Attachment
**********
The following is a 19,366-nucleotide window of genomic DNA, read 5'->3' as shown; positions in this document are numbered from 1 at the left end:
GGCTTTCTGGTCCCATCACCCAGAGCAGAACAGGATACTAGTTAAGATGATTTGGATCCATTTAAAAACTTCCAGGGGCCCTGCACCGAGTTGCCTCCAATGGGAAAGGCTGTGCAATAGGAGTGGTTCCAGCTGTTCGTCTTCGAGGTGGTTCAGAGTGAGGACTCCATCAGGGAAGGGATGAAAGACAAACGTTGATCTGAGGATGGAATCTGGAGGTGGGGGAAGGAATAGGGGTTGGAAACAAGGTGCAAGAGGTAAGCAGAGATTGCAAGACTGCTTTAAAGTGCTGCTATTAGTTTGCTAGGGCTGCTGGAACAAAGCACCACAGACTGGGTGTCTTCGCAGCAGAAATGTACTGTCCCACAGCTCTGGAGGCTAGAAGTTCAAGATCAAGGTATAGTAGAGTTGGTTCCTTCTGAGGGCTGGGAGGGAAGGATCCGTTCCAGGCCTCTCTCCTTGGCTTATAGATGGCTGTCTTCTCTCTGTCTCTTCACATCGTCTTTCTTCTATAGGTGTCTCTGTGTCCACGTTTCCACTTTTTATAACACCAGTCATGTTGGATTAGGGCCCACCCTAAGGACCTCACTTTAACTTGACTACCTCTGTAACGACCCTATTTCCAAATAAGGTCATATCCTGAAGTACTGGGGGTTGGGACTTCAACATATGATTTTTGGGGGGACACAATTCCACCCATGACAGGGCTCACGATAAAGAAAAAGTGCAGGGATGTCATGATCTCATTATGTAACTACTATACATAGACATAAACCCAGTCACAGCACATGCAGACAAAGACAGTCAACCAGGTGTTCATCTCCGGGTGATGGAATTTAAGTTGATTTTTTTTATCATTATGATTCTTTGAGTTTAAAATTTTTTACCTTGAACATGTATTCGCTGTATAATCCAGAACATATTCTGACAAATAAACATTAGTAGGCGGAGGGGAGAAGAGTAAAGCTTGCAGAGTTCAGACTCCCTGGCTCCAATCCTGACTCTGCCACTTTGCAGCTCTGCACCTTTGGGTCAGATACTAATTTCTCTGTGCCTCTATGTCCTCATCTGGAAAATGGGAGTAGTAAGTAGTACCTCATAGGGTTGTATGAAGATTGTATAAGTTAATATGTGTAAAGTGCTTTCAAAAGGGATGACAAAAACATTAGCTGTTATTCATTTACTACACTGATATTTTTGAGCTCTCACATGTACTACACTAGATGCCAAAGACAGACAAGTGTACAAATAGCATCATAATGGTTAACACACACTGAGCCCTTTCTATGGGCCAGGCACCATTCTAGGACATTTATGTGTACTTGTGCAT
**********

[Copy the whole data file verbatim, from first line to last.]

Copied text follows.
The following is a 19,366-nucleotide window of genomic DNA, read 5'->3' as shown; positions in this document are numbered from 1 at the left end:
GGCTTTCTGGTCCCATCACCCAGAGCAGAACAGGATACTAGTTAAGATGATTTGGATCCATTTAAAAACTTCCAGGGGCCCTGCACCGAGTTGCCTCCAATGGGAAAGGCTGTGCAATAGGAGTGGTTCCAGCTGTTCGTCTTCGAGGTGGTTCAGAGTGAGGACTCCATCAGGGAAGGGATGAAAGACAAACGTTGATCTGAGGATGGAATCTGGAGGTGGGGGAAGGAATAGGGGTTGGAAACAAGGTGCAAGAGGTAAGCAGAGATTGCAAGACTGCTTTAAAGTGCTGCTATTAGTTTGCTAGGGCTGCTGGAACAAAGCACCACAGACTGGGTGTCTTCGCAGCAGAAATGTACTGTCCCACAGCTCTGGAGGCTAGAAGTTCAAGATCAAGGTATAGTAGAGTTGGTTCCTTCTGAGGGCTGGGAGGGAAGGATCCGTTCCAGGCCTCTCTCCTTGGCTTATAGATGGCTGTCTTCTCTCTGTCTCTTCACATCGTCTTTCTTCTATAGGTGTCTCTGTGTCCACGTTTCCACTTTTTATAACACCAGTCATGTTGGATTAGGGCCCACCCTAAGGACCTCACTTTAACTTGACTACCTCTGTAACGACCCTATTTCCAAATAAGGTCATATCCTGAAGTACTGGGGGTTGGGACTTCAACATATGATTTTTGGGGGGACACAATTCCACCCATGACAGGGCTCACGATAAAGAAAAAGTGCAGGGATGTCATGATCTCATTATGTAACTACTATACATAGACATAAACCCAGTCACAGCACATGCAGACAAAGACAGTCAACCAGGTGTTCATCTCCGGGTGATGGAATTTAAGTTGATTTTTTTTATCATTATGATTCTTTGAGTTTAAAATTTTTTACCTTGAACATGTATTCGCTGTATAATCCAGAACATATTCTGACAAATAAACATTAGTAGGCGGAGGGGAGAAGAGTAAAGCTTGCAGAGTTCAGACTCCCTGGCTCCAATCCTGACTCTGCCACTTTGCAGCTCTGCACCTTTGGGTCAGATACTAATTTCTCTGTGCCTCTATGTCCTCATCTGGAAAATGGGAGTAGTAAGTAGTACCTCATAGGGTTGTATGAAGATTGTATAAGTTAATATGTGTAAAGTGCTTTCAAAAGGGATGACAAAAACATTAGCTGTTATTCATTTACTACACTGATATTTTTGAGCTCTCACATGTACTACACTAGATGCCAAAGACAGACAAGTGTACAAATAGCATCATAATGGTTAACACACACTGAGCCCTTTCTATGGGCCAGGCACCATTCTAGGACATTTATGTGTACTTGTGCAT